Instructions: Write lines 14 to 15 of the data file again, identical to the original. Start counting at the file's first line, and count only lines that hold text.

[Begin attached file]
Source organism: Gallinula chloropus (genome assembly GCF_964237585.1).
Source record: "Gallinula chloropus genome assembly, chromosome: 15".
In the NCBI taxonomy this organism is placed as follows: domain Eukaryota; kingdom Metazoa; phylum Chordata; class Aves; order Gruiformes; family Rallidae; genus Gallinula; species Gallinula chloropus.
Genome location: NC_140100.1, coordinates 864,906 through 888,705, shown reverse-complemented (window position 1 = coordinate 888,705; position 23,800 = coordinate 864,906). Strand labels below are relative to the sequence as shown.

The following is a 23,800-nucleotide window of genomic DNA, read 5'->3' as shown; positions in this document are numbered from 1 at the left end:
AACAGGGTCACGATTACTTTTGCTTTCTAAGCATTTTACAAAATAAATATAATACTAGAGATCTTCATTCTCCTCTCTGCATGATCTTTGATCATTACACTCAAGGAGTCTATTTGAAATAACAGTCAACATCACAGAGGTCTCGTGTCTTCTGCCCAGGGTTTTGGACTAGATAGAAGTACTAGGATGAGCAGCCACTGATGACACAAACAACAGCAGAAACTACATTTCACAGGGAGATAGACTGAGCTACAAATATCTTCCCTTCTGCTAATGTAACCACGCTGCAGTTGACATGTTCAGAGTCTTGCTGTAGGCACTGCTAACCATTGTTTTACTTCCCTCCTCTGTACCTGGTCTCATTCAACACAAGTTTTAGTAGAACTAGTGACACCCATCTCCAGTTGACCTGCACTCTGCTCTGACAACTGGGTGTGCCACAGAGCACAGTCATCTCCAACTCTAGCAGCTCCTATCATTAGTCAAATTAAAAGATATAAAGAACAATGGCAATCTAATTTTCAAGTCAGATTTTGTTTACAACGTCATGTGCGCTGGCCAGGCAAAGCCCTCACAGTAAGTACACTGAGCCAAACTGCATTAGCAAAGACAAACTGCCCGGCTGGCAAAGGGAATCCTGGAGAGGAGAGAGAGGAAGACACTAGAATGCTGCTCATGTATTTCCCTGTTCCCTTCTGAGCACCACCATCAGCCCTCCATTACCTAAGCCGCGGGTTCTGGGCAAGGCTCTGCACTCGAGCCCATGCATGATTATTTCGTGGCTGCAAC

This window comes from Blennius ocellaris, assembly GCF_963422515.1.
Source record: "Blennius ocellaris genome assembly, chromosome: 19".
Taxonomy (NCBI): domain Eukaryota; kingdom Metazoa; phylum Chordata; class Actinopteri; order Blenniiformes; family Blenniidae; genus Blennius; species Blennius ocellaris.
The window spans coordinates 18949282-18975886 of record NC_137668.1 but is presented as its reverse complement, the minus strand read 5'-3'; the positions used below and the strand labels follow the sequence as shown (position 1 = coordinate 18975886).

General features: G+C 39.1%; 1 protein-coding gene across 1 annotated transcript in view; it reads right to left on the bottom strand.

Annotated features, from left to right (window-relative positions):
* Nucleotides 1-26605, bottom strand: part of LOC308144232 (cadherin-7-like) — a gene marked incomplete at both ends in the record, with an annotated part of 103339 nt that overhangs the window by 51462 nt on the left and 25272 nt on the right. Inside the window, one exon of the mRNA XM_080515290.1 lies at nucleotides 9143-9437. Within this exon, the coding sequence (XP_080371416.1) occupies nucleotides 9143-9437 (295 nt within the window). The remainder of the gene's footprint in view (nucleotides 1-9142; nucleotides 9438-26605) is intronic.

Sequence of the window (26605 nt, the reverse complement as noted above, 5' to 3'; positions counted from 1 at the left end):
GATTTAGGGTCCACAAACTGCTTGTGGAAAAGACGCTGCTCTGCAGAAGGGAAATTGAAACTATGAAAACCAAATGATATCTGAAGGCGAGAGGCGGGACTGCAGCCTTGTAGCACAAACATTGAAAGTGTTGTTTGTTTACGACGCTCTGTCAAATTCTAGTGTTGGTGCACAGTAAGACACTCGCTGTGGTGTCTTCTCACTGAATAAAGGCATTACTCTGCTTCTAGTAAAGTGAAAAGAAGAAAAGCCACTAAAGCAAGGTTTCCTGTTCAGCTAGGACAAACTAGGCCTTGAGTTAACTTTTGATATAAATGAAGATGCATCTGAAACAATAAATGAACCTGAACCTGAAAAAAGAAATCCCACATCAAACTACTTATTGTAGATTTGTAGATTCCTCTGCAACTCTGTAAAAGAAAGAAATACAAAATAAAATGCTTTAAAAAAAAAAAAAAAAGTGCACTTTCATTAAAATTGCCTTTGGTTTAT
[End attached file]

Sequence of the window (26605 nt, the reverse complement as noted above, 5' to 3'; positions counted from 1 at the left end):
GATTTAGGGTCCACAAACTGCTTGTGGAAAAGACGCTGCTCTGCAGAAGGGAAATTGAAACTATGAAAACCAAATGATATCTGAAGGCGAGAGGCGGGACTGCAGCCTTGTAGCACAAACATTGAAAGTGTTGTTTGTTTACGACGCTCTGTCAAATTCTAGTGTTGGTGCACAGTAAGACACTCGCTGTGGTGTCTTCTCACTGAATAAAGGCATTACTCTGCTTCTAGTAAAGTGAAAAGAAGAAAAGCCACTAAAGCAAGGTTTCCTGTTCAGCTAGGACAAACTAGGCCTTGAGTTAACTTTTGATATAAATGAAGATGCATCTGAAACAATAAATGAACCTGAACCTGAAAAAAGAAATCCCACATCAAACTACTTATTGTAGATTTGTAGATTCCTCTGCAACTCTGTAAAAGAAAGAAATACAAAATAAAATGCTTTAAAAAAAAAAAAAAAAGTGCACTTTCATTAAAATTGCCTTTGGTTTAT